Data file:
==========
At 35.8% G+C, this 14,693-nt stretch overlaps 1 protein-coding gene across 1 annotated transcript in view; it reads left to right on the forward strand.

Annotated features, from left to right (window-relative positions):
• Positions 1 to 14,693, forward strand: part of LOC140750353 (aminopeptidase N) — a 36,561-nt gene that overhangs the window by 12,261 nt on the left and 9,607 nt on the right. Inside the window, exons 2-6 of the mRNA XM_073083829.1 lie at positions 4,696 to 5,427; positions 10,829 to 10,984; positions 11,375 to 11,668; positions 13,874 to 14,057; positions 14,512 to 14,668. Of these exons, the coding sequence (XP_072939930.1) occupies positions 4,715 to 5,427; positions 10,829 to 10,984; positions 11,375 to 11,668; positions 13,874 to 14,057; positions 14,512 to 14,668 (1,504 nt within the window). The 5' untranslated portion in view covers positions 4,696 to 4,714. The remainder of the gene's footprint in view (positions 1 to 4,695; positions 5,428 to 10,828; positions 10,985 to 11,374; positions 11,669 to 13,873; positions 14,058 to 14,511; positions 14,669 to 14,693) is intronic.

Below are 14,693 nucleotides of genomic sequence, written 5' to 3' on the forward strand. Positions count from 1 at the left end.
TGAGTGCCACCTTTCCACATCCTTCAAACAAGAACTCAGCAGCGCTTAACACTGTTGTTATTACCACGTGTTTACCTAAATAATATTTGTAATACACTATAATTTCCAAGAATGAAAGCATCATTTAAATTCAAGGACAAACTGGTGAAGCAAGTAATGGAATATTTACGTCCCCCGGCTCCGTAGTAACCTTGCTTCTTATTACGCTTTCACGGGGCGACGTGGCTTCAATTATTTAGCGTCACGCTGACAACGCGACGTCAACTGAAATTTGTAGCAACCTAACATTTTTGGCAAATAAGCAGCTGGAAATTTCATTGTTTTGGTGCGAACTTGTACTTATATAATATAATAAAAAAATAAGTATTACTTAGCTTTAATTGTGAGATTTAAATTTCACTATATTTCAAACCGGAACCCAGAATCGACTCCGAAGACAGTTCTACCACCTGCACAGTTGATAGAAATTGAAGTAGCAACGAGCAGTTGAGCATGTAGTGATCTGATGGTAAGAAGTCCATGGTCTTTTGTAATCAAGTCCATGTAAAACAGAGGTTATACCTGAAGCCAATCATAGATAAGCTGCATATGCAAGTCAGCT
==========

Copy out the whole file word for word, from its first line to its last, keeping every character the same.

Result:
At 35.8% G+C, this 14,693-nt stretch overlaps 1 protein-coding gene across 1 annotated transcript in view; it reads left to right on the forward strand.

Annotated features, from left to right (window-relative positions):
• Positions 1 to 14,693, forward strand: part of LOC140750353 (aminopeptidase N) — a 36,561-nt gene that overhangs the window by 12,261 nt on the left and 9,607 nt on the right. Inside the window, exons 2-6 of the mRNA XM_073083829.1 lie at positions 4,696 to 5,427; positions 10,829 to 10,984; positions 11,375 to 11,668; positions 13,874 to 14,057; positions 14,512 to 14,668. Of these exons, the coding sequence (XP_072939930.1) occupies positions 4,715 to 5,427; positions 10,829 to 10,984; positions 11,375 to 11,668; positions 13,874 to 14,057; positions 14,512 to 14,668 (1,504 nt within the window). The 5' untranslated portion in view covers positions 4,696 to 4,714. The remainder of the gene's footprint in view (positions 1 to 4,695; positions 5,428 to 10,828; positions 10,985 to 11,374; positions 11,669 to 13,873; positions 14,058 to 14,511; positions 14,669 to 14,693) is intronic.

Below are 14,693 nucleotides of genomic sequence, written 5' to 3' on the forward strand. Positions count from 1 at the left end.
TGAGTGCCACCTTTCCACATCCTTCAAACAAGAACTCAGCAGCGCTTAACACTGTTGTTATTACCACGTGTTTACCTAAATAATATTTGTAATACACTATAATTTCCAAGAATGAAAGCATCATTTAAATTCAAGGACAAACTGGTGAAGCAAGTAATGGAATATTTACGTCCCCCGGCTCCGTAGTAACCTTGCTTCTTATTACGCTTTCACGGGGCGACGTGGCTTCAATTATTTAGCGTCACGCTGACAACGCGACGTCAACTGAAATTTGTAGCAACCTAACATTTTTGGCAAATAAGCAGCTGGAAATTTCATTGTTTTGGTGCGAACTTGTACTTATATAATATAATAAAAAAATAAGTATTACTTAGCTTTAATTGTGAGATTTAAATTTCACTATATTTCAAACCGGAACCCAGAATCGACTCCGAAGACAGTTCTACCACCTGCACAGTTGATAGAAATTGAAGTAGCAACGAGCAGTTGAGCATGTAGTGATCTGATGGTAAGAAGTCCATGGTCTTTTGTAATCAAGTCCATGTAAAACAGAGGTTATACCTGAAGCCAATCATAGATAAGCTGCATATGCAAGTCAGCT